Sean and Suseth want students to ‘Do You For Others’

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Photo Credit: Jacob Fraga | Daily Texan Staff

Editor’s note: This is part of a series of Student Government executive alliance candidate profiles before the election on March 2 and 3. Read the rest of the profiles and submitted columns from all of the candidates here

Student Government executive alliance candidates Sean Tucker and Suseth Muñoz encourage students to “Do You For Others” and aim to promote representation for students of all backgrounds.

The candidates’ platform includes developing a peer support program with the Counseling and Mental Health Center where students can connect with others who relate to their personal challenges. Muñoz said they also want to implement a centralized center on campus that provides first-generation students with financial, social and academic support. 

Muñoz said they will help students with disabilities earn a vocational degree by expanding E4Texas, a UT program that certifies participants to become caretakers for people with disabilities.

“I want to dedicate my life to advocating and creating a more equitable world,” Tucker said. “I want to make this campus more accessible for students whose life situations make this campus harder to maneuver.”

Tucker, a communication and leadership junior, and Muñoz, a government, English and youth and community studies sophomore, currently work together as resident assistants for Jester residence halls.

After seeing students struggle with injury and illness as RAs, the candidates said they want to extend University Health Services Urgent Care Clinic hours and provide students with transportation to the clinic.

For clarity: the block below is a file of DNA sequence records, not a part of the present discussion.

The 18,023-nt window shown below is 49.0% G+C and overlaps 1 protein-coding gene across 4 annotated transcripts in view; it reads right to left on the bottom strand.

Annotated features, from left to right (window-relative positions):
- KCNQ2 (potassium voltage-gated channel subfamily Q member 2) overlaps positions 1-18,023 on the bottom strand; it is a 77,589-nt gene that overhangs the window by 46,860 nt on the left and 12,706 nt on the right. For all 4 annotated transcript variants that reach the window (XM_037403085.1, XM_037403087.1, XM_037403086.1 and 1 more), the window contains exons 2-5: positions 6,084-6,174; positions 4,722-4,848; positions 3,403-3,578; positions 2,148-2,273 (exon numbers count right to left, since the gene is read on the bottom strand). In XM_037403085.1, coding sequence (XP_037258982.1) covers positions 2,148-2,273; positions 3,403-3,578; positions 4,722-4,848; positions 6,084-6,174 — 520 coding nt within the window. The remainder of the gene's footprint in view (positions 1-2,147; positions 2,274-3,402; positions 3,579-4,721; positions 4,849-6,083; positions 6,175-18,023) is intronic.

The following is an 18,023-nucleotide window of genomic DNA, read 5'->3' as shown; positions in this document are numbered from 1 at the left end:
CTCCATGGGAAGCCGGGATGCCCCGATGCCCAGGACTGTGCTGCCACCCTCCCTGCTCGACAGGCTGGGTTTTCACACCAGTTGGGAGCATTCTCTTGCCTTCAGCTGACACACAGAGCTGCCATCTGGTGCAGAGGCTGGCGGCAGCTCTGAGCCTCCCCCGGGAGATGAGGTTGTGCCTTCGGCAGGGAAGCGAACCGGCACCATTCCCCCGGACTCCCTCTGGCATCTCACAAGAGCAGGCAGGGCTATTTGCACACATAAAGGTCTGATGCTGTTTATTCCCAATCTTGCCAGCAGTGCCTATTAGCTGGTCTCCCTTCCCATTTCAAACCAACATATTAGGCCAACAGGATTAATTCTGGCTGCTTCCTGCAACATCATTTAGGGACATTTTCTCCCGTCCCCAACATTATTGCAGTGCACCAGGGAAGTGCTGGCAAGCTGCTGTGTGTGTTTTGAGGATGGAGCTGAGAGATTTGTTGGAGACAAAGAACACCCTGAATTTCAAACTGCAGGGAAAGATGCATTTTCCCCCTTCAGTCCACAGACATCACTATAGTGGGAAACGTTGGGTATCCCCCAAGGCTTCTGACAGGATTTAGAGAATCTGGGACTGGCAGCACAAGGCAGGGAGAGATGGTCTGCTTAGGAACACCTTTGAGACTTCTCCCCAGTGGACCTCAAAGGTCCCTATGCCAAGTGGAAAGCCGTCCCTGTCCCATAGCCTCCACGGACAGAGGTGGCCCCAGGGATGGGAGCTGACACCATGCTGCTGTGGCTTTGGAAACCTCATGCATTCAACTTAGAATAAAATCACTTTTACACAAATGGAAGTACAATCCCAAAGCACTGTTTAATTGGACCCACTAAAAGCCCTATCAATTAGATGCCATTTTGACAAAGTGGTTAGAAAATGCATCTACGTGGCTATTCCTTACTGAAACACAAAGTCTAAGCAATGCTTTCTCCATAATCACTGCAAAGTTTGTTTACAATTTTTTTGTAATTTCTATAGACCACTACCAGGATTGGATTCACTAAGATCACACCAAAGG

“I want to be vice president because representation matters,” Muñoz said. “Even putting yourself on the ballot is important because it’s going to drive forward people to apply to leadership positions.”

The candidates said they also want to implement a program where students can volunteer to be sober in social spaces, such as fraternity parties, to help those who feel uncomfortable. They said the program would focus on support rather than surveillance.  

Tucker and Muñoz met last semester in a literature class and bonded after finding out they were both from the Rio Grande Valley. In that class, they volunteered together to help elementary school students from low-income areas in Austin learn how to read. 

“I knew I was going to be really great friends with Suseth because she had that same fire for justice and progressive change I have,” Tucker said. “She is really ambitious, so I hope at some point, whether it be at UT or in the future, we’d be able to work together to help others. We are two kids from the Valley trying to change the world.”